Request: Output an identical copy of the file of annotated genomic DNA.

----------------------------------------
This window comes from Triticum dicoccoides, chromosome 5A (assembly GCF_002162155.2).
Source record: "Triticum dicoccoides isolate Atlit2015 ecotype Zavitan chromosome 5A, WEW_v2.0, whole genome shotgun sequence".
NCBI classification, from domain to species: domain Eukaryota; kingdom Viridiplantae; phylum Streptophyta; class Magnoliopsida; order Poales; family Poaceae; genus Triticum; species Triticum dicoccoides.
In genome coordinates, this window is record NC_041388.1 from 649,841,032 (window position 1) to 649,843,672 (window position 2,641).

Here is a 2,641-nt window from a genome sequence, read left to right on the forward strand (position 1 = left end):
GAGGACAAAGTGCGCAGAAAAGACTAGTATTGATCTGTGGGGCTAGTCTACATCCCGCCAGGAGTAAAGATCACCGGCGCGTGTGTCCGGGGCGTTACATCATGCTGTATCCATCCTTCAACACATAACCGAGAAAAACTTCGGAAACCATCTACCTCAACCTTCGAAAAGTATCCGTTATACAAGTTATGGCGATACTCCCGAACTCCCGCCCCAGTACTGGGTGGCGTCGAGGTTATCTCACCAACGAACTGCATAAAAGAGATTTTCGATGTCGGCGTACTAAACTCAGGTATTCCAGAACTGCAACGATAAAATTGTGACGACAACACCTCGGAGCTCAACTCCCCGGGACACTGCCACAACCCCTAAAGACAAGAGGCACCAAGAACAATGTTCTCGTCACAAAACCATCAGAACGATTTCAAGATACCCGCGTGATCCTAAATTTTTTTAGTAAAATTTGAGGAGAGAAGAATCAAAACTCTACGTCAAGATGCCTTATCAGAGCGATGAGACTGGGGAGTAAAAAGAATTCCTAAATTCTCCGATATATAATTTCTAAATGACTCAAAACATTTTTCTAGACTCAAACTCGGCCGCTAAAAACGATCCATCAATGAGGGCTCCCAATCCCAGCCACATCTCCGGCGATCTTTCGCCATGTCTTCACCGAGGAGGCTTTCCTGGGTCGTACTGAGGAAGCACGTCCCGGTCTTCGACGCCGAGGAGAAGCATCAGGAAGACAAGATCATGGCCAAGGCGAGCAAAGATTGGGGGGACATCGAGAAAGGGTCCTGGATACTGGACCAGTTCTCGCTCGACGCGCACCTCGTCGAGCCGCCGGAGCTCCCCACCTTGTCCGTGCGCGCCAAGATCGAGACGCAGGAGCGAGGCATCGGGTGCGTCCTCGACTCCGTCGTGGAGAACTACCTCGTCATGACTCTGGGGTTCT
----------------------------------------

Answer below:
This window comes from Triticum dicoccoides, chromosome 5A (assembly GCF_002162155.2).
Source record: "Triticum dicoccoides isolate Atlit2015 ecotype Zavitan chromosome 5A, WEW_v2.0, whole genome shotgun sequence".
NCBI classification, from domain to species: domain Eukaryota; kingdom Viridiplantae; phylum Streptophyta; class Magnoliopsida; order Poales; family Poaceae; genus Triticum; species Triticum dicoccoides.
In genome coordinates, this window is record NC_041388.1 from 649,841,032 (window position 1) to 649,843,672 (window position 2,641).

Here is a 2,641-nt window from a genome sequence, read left to right on the forward strand (position 1 = left end):
GAGGACAAAGTGCGCAGAAAAGACTAGTATTGATCTGTGGGGCTAGTCTACATCCCGCCAGGAGTAAAGATCACCGGCGCGTGTGTCCGGGGCGTTACATCATGCTGTATCCATCCTTCAACACATAACCGAGAAAAACTTCGGAAACCATCTACCTCAACCTTCGAAAAGTATCCGTTATACAAGTTATGGCGATACTCCCGAACTCCCGCCCCAGTACTGGGTGGCGTCGAGGTTATCTCACCAACGAACTGCATAAAAGAGATTTTCGATGTCGGCGTACTAAACTCAGGTATTCCAGAACTGCAACGATAAAATTGTGACGACAACACCTCGGAGCTCAACTCCCCGGGACACTGCCACAACCCCTAAAGACAAGAGGCACCAAGAACAATGTTCTCGTCACAAAACCATCAGAACGATTTCAAGATACCCGCGTGATCCTAAATTTTTTTAGTAAAATTTGAGGAGAGAAGAATCAAAACTCTACGTCAAGATGCCTTATCAGAGCGATGAGACTGGGGAGTAAAAAGAATTCCTAAATTCTCCGATATATAATTTCTAAATGACTCAAAACATTTTTCTAGACTCAAACTCGGCCGCTAAAAACGATCCATCAATGAGGGCTCCCAATCCCAGCCACATCTCCGGCGATCTTTCGCCATGTCTTCACCGAGGAGGCTTTCCTGGGTCGTACTGAGGAAGCACGTCCCGGTCTTCGACGCCGAGGAGAAGCATCAGGAAGACAAGATCATGGCCAAGGCGAGCAAAGATTGGGGGGACATCGAGAAAGGGTCCTGGATACTGGACCAGTTCTCGCTCGACGCGCACCTCGTCGAGCCGCCGGAGCTCCCCACCTTGTCCGTGCGCGCCAAGATCGAGACGCAGGAGCGAGGCATCGGGTGCGTCCTCGACTCCGTCGTGGAGAACTACCTCGTCATGACTCTGGGGTTCT